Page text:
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Hawaii judge fines sheet metal workers union over deposition

By Michael P. Tremoglie | Jan 4, 2012

HONOLULU (Legal Newsline) - A Hawaii federal judge has fined a sheet metal workers union, its principal officer and its attorney for violating the Court's earlier orders.

Chief U.S. District Judge Susan Oki Mollway previously had ordered the union's records custodian to appear for a deposition and produce documents in connection with a National Labor Relation Board (NLRB) investigation of the Union's hiring hall.

Mollway found that the conduct of Sheet Metal Workers International Association, Local 293, at the deposition was "tantamount to a failure to appear at the deposition or failure to answer questions."

She also found that the union's attorney "acted with knowledge and with more than recklessness in flouting the court's Oct. 3 order and in inducing Sheet Metal Workers to flout the order" and expressly found both the attorney and the union's custodian of records to have acted in bad faith.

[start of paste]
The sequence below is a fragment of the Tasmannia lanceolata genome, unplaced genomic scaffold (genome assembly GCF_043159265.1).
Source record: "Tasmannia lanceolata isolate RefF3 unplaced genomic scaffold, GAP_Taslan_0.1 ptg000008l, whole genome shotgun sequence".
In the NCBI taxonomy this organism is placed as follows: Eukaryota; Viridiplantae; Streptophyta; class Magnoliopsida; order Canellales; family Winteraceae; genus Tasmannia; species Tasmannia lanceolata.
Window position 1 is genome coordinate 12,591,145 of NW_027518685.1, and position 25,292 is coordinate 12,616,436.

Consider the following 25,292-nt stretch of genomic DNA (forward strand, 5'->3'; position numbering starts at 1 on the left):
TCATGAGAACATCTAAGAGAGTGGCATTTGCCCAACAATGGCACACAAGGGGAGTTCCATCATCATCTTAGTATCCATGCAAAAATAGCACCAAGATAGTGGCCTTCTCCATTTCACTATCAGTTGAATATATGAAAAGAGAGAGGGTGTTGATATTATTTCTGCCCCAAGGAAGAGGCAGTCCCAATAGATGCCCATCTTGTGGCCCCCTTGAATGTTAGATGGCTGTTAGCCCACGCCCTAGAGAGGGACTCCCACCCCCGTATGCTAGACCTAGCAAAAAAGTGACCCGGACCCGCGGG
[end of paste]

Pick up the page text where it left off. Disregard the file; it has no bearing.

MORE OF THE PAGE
According to the NLRB announcement, the court ordered a fine of $250 per day from October 18, 2011 and continuing until compliance; attorneys' fees and court reporter costs incurred by the NLRB due to the union's non-compliance, to be paid by the union's custodian of records and its attorney, personally; as well $2,500 against each personally.

Union officials are also required to appear for a further deposition no later than Jan. 13.

The court also ordered -- in what was termed an unusual requirement -- that during the deposition, any objection must be stated in 10 words or less and that any party stating an objection over 10 words would be sanctioned $100 per word (excepting only instructions not to answer a question based on attorney client privilege).

"The NLRB cannot do its job of investigating unfair labor practices without the cooperation of parties or, failing that, their obedience to lawful judicial orders to provide evidence," NLRB Regional Director Joe Frankl said. "We appreciate the court's patience with this unnecessarily protracted process and especially its willingness to impose 'strong medicine' to compel future compliance."

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